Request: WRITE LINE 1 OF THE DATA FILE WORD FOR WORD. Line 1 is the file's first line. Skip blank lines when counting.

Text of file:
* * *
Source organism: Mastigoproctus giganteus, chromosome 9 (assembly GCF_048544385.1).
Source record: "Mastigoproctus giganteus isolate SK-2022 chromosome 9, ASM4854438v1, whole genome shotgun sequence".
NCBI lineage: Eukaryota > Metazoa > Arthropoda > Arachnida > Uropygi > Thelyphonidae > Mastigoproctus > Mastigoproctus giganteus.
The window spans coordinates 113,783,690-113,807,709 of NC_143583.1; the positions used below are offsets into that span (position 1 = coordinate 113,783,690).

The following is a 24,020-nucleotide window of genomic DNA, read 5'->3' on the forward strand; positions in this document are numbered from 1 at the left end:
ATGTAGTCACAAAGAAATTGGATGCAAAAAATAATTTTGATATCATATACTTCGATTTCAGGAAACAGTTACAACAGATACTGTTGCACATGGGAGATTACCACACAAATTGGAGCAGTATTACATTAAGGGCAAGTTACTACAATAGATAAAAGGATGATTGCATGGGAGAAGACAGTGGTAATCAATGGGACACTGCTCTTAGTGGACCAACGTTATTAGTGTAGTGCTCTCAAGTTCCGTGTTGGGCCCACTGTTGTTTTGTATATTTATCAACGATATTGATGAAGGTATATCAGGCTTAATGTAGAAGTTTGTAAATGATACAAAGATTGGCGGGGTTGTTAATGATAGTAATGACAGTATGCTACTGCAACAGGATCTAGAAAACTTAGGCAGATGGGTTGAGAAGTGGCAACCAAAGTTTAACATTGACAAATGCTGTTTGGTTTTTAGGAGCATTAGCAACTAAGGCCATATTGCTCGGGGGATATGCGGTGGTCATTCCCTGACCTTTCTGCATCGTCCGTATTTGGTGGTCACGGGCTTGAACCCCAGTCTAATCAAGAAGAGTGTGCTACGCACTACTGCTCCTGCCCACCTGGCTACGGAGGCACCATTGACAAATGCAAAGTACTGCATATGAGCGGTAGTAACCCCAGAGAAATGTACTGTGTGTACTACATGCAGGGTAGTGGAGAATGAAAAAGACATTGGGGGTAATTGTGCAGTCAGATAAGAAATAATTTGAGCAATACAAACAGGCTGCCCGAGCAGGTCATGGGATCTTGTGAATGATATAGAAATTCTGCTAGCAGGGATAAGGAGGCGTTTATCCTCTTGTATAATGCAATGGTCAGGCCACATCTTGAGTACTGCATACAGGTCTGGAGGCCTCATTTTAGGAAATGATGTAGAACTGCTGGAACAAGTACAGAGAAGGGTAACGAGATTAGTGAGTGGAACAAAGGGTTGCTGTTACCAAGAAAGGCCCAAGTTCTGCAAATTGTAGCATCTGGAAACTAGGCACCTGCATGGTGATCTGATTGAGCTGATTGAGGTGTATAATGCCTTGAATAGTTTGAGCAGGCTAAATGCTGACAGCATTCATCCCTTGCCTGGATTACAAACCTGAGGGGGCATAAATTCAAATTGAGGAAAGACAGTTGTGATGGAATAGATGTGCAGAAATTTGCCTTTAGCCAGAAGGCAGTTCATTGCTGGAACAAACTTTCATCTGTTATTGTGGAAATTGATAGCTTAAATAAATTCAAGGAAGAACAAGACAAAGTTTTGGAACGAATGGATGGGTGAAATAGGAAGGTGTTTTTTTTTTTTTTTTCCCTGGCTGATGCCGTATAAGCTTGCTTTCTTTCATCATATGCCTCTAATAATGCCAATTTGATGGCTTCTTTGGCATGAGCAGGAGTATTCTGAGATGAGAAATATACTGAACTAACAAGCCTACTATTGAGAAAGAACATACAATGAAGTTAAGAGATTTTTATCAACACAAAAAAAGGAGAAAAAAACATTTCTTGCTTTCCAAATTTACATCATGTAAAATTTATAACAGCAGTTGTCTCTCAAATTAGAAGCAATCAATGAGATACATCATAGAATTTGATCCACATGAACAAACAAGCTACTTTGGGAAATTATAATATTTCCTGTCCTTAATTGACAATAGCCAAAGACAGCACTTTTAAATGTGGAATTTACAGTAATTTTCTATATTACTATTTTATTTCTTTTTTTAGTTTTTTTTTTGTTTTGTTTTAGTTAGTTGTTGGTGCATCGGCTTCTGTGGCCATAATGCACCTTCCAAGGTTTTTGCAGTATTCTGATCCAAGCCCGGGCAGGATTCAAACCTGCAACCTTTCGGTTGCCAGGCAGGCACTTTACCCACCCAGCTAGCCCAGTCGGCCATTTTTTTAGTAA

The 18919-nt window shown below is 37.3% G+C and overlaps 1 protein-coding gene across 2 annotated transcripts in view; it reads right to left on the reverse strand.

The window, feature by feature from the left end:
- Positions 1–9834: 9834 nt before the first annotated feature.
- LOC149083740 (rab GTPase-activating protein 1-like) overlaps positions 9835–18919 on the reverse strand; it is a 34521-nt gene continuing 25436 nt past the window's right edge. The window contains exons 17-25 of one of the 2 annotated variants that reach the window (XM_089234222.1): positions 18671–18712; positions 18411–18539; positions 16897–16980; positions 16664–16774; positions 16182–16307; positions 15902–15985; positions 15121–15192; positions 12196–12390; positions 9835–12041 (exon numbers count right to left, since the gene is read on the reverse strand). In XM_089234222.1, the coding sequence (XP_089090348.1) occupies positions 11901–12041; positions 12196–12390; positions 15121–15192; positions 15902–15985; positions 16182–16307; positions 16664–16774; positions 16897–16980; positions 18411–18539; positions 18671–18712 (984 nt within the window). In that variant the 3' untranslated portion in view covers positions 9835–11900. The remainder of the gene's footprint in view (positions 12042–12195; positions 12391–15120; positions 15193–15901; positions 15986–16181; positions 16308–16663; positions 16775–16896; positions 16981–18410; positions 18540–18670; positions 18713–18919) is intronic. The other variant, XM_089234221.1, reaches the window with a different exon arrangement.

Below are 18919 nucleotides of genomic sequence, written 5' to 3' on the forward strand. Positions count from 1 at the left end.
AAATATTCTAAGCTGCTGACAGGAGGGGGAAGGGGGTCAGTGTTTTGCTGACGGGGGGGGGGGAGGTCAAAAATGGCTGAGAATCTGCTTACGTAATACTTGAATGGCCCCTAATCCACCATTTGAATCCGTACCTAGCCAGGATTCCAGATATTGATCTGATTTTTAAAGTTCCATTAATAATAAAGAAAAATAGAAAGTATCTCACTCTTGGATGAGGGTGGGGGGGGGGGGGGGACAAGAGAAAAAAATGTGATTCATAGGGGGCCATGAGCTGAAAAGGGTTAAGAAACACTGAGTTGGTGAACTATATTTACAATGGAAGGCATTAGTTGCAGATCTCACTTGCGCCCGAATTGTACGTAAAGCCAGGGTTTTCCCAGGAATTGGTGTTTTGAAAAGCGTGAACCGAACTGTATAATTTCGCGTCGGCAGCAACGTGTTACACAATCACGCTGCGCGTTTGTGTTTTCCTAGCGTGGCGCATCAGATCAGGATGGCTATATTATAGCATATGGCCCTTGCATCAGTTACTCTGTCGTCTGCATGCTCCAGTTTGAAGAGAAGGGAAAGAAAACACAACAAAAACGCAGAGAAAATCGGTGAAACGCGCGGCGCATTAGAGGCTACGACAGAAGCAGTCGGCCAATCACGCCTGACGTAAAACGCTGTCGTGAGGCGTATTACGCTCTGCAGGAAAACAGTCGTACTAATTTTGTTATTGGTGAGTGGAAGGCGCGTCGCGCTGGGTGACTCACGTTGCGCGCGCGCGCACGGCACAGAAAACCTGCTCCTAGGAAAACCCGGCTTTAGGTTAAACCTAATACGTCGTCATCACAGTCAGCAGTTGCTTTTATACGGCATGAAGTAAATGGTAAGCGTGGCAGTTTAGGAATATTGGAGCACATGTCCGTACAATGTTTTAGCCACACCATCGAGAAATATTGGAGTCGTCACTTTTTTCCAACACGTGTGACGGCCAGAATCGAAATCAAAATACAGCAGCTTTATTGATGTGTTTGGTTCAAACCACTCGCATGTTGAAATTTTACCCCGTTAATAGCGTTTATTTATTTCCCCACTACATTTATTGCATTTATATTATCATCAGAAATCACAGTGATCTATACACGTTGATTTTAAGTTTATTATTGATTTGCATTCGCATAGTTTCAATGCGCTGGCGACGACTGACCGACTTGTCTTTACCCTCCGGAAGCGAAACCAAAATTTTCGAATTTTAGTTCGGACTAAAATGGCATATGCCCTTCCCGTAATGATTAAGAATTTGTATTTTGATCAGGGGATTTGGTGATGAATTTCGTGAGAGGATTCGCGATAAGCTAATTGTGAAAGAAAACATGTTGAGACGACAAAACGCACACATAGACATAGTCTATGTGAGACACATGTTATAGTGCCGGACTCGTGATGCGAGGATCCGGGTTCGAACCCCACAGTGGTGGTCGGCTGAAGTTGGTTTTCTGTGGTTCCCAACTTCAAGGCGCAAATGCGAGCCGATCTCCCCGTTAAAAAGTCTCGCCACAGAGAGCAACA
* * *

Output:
Source organism: Mastigoproctus giganteus, chromosome 9 (assembly GCF_048544385.1).